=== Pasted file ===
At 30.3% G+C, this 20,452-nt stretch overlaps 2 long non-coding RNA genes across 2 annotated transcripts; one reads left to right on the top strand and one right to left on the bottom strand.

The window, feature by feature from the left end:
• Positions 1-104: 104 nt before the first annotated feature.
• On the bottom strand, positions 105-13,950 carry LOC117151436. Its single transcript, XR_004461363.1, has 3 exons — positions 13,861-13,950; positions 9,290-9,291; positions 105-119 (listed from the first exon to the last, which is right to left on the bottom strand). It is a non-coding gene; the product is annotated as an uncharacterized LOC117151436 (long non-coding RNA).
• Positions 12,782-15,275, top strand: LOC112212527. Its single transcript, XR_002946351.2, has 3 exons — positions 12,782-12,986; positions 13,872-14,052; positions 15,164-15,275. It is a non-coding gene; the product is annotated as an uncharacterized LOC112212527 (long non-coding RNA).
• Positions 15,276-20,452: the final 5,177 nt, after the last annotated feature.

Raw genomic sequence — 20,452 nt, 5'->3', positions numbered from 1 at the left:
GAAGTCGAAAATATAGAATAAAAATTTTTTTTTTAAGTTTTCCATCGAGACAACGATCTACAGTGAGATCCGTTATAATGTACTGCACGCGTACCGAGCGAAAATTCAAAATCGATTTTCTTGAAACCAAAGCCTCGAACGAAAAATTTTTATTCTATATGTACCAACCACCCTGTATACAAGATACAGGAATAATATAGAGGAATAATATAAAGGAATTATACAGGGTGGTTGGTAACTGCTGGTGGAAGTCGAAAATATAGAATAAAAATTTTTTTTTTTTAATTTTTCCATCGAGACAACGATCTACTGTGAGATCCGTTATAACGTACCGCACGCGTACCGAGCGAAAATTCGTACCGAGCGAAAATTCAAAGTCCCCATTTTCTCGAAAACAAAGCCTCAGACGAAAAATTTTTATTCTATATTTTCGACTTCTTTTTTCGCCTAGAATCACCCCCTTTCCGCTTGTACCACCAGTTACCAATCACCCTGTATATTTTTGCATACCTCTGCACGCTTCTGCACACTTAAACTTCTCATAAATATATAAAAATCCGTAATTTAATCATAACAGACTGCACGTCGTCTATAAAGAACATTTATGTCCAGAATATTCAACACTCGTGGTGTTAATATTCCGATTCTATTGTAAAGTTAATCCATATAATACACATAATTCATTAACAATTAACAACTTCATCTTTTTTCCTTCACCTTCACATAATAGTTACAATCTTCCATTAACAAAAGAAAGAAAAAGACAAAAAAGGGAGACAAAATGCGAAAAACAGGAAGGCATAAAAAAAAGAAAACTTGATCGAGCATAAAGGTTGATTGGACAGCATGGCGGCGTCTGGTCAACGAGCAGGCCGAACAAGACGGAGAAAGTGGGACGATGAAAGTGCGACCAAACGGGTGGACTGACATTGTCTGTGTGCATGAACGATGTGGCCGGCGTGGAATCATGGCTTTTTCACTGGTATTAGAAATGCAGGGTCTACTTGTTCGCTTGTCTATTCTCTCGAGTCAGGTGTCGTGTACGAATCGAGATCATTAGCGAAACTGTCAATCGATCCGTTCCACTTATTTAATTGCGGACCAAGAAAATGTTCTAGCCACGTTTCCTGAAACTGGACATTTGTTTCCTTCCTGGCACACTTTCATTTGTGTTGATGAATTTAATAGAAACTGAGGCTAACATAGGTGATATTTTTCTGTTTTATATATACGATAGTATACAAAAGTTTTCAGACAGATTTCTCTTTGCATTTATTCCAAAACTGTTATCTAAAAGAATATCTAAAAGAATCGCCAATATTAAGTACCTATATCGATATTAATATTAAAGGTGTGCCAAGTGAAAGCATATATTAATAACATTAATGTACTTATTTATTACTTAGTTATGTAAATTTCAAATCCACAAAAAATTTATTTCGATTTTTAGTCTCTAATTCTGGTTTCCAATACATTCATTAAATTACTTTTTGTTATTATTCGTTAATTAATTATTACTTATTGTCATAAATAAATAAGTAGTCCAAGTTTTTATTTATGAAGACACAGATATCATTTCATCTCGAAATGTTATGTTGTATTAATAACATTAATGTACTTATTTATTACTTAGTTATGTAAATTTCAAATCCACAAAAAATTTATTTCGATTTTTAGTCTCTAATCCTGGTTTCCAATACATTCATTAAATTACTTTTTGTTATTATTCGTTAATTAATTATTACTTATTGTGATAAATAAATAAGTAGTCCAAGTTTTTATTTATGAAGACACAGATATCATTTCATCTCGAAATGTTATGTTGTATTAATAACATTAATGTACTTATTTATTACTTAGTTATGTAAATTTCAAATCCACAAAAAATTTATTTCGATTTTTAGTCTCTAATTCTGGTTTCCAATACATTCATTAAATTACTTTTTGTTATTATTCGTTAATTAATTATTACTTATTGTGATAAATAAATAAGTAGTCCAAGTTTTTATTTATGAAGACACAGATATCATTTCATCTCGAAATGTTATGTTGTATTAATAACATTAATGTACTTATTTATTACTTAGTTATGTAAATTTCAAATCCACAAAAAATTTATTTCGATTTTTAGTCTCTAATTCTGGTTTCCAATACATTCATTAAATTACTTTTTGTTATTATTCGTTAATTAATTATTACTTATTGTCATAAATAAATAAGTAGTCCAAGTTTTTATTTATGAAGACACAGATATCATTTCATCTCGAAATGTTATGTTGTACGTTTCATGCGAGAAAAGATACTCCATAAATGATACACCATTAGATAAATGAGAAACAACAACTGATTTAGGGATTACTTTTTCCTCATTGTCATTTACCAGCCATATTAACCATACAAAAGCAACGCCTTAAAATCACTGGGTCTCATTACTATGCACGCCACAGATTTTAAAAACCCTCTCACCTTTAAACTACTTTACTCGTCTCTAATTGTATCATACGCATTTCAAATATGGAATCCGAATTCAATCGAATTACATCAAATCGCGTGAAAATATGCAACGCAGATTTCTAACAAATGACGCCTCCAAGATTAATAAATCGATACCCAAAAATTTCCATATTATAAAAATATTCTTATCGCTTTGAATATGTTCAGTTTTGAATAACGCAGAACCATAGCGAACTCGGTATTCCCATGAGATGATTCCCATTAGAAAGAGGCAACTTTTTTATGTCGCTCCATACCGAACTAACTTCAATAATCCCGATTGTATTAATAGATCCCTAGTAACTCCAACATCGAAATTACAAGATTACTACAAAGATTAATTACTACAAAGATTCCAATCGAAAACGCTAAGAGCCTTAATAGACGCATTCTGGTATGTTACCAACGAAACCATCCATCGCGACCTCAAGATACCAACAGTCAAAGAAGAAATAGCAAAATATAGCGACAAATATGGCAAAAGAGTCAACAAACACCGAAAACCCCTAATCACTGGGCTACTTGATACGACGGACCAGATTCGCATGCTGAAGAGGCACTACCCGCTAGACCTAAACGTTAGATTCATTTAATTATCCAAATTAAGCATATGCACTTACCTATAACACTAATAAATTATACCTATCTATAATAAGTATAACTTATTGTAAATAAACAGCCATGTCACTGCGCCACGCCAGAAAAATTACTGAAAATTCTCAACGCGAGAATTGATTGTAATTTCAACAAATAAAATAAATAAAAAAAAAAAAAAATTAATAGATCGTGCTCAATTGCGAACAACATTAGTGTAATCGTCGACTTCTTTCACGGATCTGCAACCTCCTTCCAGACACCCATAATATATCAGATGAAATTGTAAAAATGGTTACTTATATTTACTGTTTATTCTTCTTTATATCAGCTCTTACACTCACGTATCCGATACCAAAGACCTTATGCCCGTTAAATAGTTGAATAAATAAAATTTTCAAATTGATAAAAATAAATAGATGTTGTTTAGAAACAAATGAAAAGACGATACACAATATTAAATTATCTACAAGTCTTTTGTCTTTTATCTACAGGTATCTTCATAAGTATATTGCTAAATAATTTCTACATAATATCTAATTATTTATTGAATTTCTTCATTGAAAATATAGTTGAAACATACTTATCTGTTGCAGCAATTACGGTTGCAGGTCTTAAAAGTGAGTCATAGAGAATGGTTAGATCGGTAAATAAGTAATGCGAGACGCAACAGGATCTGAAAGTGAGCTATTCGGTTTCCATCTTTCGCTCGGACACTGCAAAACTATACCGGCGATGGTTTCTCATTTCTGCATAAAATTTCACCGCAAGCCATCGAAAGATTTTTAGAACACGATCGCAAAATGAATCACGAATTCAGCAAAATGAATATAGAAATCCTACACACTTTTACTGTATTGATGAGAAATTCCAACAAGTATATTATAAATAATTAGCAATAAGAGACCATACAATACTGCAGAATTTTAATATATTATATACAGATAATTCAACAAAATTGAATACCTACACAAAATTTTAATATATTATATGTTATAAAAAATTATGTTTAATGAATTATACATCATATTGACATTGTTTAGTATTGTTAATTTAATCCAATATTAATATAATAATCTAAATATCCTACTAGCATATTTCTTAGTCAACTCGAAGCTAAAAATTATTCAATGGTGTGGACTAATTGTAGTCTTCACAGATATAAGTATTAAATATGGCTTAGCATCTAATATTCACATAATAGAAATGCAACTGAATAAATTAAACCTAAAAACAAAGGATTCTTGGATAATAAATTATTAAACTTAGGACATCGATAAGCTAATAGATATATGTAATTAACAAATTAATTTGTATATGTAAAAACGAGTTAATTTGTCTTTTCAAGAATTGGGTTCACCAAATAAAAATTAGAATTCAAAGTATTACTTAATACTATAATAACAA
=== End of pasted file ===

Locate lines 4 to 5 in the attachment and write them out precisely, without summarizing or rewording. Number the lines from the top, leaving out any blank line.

• On the bottom strand, positions 105-13,950 carry LOC117151436. Its single transcript, XR_004461363.1, has 3 exons — positions 13,861-13,950; positions 9,290-9,291; positions 105-119 (listed from the first exon to the last, which is right to left on the bottom strand). It is a non-coding gene; the product is annotated as an uncharacterized LOC117151436 (long non-coding RNA).
• Positions 12,782-15,275, top strand: LOC112212527. Its single transcript, XR_002946351.2, has 3 exons — positions 12,782-12,986; positions 13,872-14,052; positions 15,164-15,275. It is a non-coding gene; the product is annotated as an uncharacterized LOC112212527 (long non-coding RNA).